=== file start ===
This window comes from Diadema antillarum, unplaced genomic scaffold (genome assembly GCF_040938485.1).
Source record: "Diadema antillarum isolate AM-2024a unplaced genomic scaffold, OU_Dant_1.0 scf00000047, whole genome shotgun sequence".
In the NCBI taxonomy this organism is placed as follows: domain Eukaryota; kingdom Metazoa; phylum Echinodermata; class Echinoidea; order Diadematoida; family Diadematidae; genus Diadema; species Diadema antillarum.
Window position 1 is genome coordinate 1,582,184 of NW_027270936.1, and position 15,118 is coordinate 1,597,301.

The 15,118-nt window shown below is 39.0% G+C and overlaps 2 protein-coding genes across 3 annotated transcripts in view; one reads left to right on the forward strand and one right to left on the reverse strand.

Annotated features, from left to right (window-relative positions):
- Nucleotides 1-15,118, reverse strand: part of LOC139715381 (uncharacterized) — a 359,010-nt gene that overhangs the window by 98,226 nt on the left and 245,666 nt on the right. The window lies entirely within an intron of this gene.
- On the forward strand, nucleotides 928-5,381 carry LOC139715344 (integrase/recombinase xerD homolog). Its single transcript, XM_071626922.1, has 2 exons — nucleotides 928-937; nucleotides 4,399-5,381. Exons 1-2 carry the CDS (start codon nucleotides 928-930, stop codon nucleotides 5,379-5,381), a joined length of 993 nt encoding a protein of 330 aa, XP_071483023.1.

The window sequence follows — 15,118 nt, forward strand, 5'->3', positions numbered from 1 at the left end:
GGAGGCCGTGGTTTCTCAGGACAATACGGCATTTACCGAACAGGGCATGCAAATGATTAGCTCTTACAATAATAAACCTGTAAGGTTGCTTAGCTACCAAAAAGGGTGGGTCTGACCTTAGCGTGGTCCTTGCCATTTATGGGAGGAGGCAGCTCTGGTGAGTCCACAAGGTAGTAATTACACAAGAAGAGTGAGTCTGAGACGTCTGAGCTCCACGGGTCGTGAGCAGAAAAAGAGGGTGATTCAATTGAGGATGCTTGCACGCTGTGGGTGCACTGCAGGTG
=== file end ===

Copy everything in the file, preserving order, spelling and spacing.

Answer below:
This window comes from Diadema antillarum, unplaced genomic scaffold (genome assembly GCF_040938485.1).
Source record: "Diadema antillarum isolate AM-2024a unplaced genomic scaffold, OU_Dant_1.0 scf00000047, whole genome shotgun sequence".
In the NCBI taxonomy this organism is placed as follows: domain Eukaryota; kingdom Metazoa; phylum Echinodermata; class Echinoidea; order Diadematoida; family Diadematidae; genus Diadema; species Diadema antillarum.
Window position 1 is genome coordinate 1,582,184 of NW_027270936.1, and position 15,118 is coordinate 1,597,301.

The 15,118-nt window shown below is 39.0% G+C and overlaps 2 protein-coding genes across 3 annotated transcripts in view; one reads left to right on the forward strand and one right to left on the reverse strand.

Annotated features, from left to right (window-relative positions):
- Nucleotides 1-15,118, reverse strand: part of LOC139715381 (uncharacterized) — a 359,010-nt gene that overhangs the window by 98,226 nt on the left and 245,666 nt on the right. The window lies entirely within an intron of this gene.
- On the forward strand, nucleotides 928-5,381 carry LOC139715344 (integrase/recombinase xerD homolog). Its single transcript, XM_071626922.1, has 2 exons — nucleotides 928-937; nucleotides 4,399-5,381. Exons 1-2 carry the CDS (start codon nucleotides 928-930, stop codon nucleotides 5,379-5,381), a joined length of 993 nt encoding a protein of 330 aa, XP_071483023.1.

The window sequence follows — 15,118 nt, forward strand, 5'->3', positions numbered from 1 at the left end:
GGAGGCCGTGGTTTCTCAGGACAATACGGCATTTACCGAACAGGGCATGCAAATGATTAGCTCTTACAATAATAAACCTGTAAGGTTGCTTAGCTACCAAAAAGGGTGGGTCTGACCTTAGCGTGGTCCTTGCCATTTATGGGAGGAGGCAGCTCTGGTGAGTCCACAAGGTAGTAATTACACAAGAAGAGTGAGTCTGAGACGTCTGAGCTCCACGGGTCGTGAGCAGAAAAAGAGGGTGATTCAATTGAGGATGCTTGCACGCTGTGGGTGCACTGCAGGTG